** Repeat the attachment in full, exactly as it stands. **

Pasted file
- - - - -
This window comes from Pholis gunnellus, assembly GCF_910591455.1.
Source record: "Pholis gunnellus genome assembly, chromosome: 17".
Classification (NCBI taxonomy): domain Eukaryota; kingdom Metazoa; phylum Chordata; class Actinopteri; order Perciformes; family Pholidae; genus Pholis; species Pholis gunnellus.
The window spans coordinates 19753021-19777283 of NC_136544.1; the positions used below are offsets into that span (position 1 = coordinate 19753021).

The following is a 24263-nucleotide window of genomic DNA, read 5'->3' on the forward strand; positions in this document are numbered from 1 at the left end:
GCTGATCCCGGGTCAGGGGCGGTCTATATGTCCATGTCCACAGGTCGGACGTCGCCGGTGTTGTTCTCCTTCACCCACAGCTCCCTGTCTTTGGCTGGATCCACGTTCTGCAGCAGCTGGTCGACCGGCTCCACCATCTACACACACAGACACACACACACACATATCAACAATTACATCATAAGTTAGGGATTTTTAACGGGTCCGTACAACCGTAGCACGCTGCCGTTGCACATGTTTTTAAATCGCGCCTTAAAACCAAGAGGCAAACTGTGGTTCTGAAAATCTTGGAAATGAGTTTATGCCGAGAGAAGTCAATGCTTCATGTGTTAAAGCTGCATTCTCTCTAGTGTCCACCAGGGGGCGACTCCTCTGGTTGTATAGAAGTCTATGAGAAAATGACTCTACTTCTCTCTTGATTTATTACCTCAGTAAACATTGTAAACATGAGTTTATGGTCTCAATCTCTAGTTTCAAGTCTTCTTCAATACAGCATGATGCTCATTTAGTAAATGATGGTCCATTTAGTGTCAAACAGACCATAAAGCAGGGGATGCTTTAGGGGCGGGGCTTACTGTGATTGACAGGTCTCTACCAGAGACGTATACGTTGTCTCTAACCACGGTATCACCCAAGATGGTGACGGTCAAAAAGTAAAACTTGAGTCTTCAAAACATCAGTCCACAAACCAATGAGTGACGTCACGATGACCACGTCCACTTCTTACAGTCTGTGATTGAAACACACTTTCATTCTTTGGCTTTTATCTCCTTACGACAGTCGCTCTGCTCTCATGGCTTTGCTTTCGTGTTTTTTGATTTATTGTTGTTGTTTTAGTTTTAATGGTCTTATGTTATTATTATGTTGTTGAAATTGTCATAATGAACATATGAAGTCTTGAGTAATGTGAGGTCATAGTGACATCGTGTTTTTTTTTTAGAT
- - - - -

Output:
This window comes from Pholis gunnellus, assembly GCF_910591455.1.
Source record: "Pholis gunnellus genome assembly, chromosome: 17".
Classification (NCBI taxonomy): domain Eukaryota; kingdom Metazoa; phylum Chordata; class Actinopteri; order Perciformes; family Pholidae; genus Pholis; species Pholis gunnellus.
The window spans coordinates 19753021-19777283 of NC_136544.1; the positions used below are offsets into that span (position 1 = coordinate 19753021).

The following is a 24263-nucleotide window of genomic DNA, read 5'->3' on the forward strand; positions in this document are numbered from 1 at the left end:
GCTGATCCCGGGTCAGGGGCGGTCTATATGTCCATGTCCACAGGTCGGACGTCGCCGGTGTTGTTCTCCTTCACCCACAGCTCCCTGTCTTTGGCTGGATCCACGTTCTGCAGCAGCTGGTCGACCGGCTCCACCATCTACACACACAGACACACACACACACATATCAACAATTACATCATAAGTTAGGGATTTTTAACGGGTCCGTACAACCGTAGCACGCTGCCGTTGCACATGTTTTTAAATCGCGCCTTAAAACCAAGAGGCAAACTGTGGTTCTGAAAATCTTGGAAATGAGTTTATGCCGAGAGAAGTCAATGCTTCATGTGTTAAAGCTGCATTCTCTCTAGTGTCCACCAGGGGGCGACTCCTCTGGTTGTATAGAAGTCTATGAGAAAATGACTCTACTTCTCTCTTGATTTATTACCTCAGTAAACATTGTAAACATGAGTTTATGGTCTCAATCTCTAGTTTCAAGTCTTCTTCAATACAGCATGATGCTCATTTAGTAAATGATGGTCCATTTAGTGTCAAACAGACCATAAAGCAGGGGATGCTTTAGGGGCGGGGCTTACTGTGATTGACAGGTCTCTACCAGAGACGTATACGTTGTCTCTAACCACGGTATCACCCAAGATGGTGACGGTCAAAAAGTAAAACTTGAGTCTTCAAAACATCAGTCCACAAACCAATGAGTGACGTCACGATGACCACGTCCACTTCTTACAGTCTGTGATTGAAACACACTTTCATTCTTTGGCTTTTATCTCCTTACGACAGTCGCTCTGCTCTCATGGCTTTGCTTTCGTGTTTTTTGATTTATTGTTGTTGTTTTAGTTTTAATGGTCTTATGTTATTATTATGTTGTTGAAATTGTCATAATGAACATATGAAGTCTTGAGTAATGTGAGGTCATAGTGACATCGTGTTTTTTTTTTAGAT